Cue the theme music from the blockbuster movie Jaws.
Well, not quite. But some vacationers in Florida did have a shocking experience when as many as seven hammerhead sharks swam into shallow water and cruised past their raft.
The experience began when Lacey Faciane, Casie Thompson, and Qyuston Eubanks were relaxing on their raft off a beach near Pensacola, Florida, over the Memorial Day weekend, a Newsweek article reports.
Jacqueline Lesso was on a nearby boat when people first spotted the sharks and began to film the experience. The footage shows at least four of the sharks swimming through what appears to be waist-deep water.
Faciane told Fox10 Tampa Bay News that the encounter was “an awesome experience,” Newsweek reports. She went on to say that “usually you have to pay for that.”
A Close Encounter
In Lesso’s film clip, which you can see here, you can hear people scream in surprise as the sharks appear near swimmers, rafters, and boaters in shallow water. You can hear some laughter and also see that some people even tried to approach the sharks.
As the sharks swim by their yellow raft, Faciane, Thompson, and Eubanks watch helplessly.
“One boater would yell ‘shark,’ and then the next group would yell ‘shark,’ and that’s just kind of how it was,” Faciane said in a CNNwire story. “And so by the time they got to us, they were right up on us.”
Interestingly, all three women had different reactions. So while Faciane said the experience was “awesome,” Eubanks didn’t share that opinion.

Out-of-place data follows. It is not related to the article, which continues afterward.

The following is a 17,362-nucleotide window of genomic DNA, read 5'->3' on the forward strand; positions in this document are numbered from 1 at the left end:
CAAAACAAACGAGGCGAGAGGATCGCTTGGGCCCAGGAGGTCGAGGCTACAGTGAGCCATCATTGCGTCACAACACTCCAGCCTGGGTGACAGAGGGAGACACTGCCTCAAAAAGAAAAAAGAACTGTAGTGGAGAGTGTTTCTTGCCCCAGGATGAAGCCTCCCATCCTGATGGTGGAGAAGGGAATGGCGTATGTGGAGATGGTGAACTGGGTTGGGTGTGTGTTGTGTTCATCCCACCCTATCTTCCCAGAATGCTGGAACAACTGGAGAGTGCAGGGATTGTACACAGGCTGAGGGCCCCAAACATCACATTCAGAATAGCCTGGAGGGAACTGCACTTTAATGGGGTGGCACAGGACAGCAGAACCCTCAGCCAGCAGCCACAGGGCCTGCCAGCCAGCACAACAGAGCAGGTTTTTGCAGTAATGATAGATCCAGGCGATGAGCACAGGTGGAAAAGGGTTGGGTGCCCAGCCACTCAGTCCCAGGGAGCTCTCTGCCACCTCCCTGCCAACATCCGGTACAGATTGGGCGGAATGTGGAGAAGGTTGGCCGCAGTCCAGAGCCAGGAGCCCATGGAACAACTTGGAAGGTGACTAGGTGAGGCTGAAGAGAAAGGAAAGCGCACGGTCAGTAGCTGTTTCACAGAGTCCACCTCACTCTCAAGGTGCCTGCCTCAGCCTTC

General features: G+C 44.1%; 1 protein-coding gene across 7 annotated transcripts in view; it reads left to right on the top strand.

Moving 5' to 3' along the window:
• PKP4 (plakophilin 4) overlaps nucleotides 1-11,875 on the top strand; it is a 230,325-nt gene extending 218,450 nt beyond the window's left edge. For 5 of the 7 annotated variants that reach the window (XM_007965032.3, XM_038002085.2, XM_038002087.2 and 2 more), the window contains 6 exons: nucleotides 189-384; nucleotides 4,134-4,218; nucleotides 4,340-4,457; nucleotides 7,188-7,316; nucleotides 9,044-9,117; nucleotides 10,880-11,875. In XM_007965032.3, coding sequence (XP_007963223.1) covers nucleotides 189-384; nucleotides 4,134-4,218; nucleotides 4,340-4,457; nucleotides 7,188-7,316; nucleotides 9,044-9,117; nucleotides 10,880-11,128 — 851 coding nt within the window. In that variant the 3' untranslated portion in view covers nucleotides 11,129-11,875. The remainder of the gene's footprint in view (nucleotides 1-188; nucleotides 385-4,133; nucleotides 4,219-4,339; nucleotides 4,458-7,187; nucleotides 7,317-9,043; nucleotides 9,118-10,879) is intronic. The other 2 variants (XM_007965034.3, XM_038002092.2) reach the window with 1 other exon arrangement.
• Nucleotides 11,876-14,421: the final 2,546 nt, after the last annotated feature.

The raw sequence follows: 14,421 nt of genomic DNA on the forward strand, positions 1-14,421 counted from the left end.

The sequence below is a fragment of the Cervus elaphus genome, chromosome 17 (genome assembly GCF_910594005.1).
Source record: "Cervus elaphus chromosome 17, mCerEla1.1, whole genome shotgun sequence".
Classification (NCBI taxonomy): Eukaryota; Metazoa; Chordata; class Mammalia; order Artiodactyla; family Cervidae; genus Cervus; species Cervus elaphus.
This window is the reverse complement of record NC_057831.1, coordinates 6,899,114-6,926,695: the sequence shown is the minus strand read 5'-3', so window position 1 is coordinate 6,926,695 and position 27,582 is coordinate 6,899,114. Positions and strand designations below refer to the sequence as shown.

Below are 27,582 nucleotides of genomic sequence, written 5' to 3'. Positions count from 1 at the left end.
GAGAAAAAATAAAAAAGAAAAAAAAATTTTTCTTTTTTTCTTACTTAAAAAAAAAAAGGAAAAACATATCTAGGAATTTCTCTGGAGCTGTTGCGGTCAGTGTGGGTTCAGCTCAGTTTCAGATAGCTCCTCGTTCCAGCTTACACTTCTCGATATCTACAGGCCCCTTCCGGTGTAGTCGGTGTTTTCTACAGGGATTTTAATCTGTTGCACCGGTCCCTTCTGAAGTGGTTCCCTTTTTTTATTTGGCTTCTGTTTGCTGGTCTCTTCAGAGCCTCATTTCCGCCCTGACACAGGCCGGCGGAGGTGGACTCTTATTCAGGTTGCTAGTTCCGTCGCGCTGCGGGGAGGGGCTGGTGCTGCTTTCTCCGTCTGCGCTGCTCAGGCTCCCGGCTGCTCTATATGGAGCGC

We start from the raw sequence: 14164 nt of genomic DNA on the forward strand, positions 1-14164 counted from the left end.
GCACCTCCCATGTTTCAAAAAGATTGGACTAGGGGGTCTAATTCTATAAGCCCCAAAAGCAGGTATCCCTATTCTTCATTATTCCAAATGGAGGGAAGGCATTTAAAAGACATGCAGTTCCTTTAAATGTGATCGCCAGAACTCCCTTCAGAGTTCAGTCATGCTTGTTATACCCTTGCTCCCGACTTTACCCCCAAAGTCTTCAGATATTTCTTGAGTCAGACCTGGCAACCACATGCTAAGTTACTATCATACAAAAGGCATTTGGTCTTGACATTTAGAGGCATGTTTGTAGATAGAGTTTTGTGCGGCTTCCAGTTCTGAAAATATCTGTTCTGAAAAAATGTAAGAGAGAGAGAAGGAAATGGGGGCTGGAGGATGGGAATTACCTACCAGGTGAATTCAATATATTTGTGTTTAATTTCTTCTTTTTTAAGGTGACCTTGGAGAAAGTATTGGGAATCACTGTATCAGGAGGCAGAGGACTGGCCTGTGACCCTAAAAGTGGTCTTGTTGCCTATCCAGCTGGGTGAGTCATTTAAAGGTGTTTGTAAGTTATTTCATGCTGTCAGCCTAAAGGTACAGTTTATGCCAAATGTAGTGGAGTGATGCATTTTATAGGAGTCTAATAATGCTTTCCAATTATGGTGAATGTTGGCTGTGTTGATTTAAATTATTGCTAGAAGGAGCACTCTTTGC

“I was like, ‘Lord protect us! If it’s time for us to go, it’s time for us to go,” Eubanks told CNNwire. “Just protect us.”
Thompson added that “It’s very rare to have a group of hammerheads just swim by you — so it’s kind of a once-in-a-lifetime kind of thing.”
A Special Shark Series
Mature hammerhead sharks can be 13 feet to 20 feet in length, and weigh between 500 and 1,000 pounds, according to National Geographic. The predators’ wide-set eyes give them a better field of vision than other sharks, which makes it easier to find prey. The sharks also have a group of sensory organs — called ampullae of Lorenzini — spaced along their broad heads.
“Ampullae of Lorenzini allow sharks to detect, among other things, the electrical fields created by prey animals,” National Geographic explains. “The hammerhead’s increased ampullae sensitivity allows it to find its favorite meal, stingrays, which usually bury themselves under the sand.”
The Florida Fish and Wildlife Conservation Commission explains that hammerhead sharks live in both the open ocean and shallow coastal waters of both the Gulf and Atlantic coasts of Florida. They are often found swimming in inlets and the mouths of bays.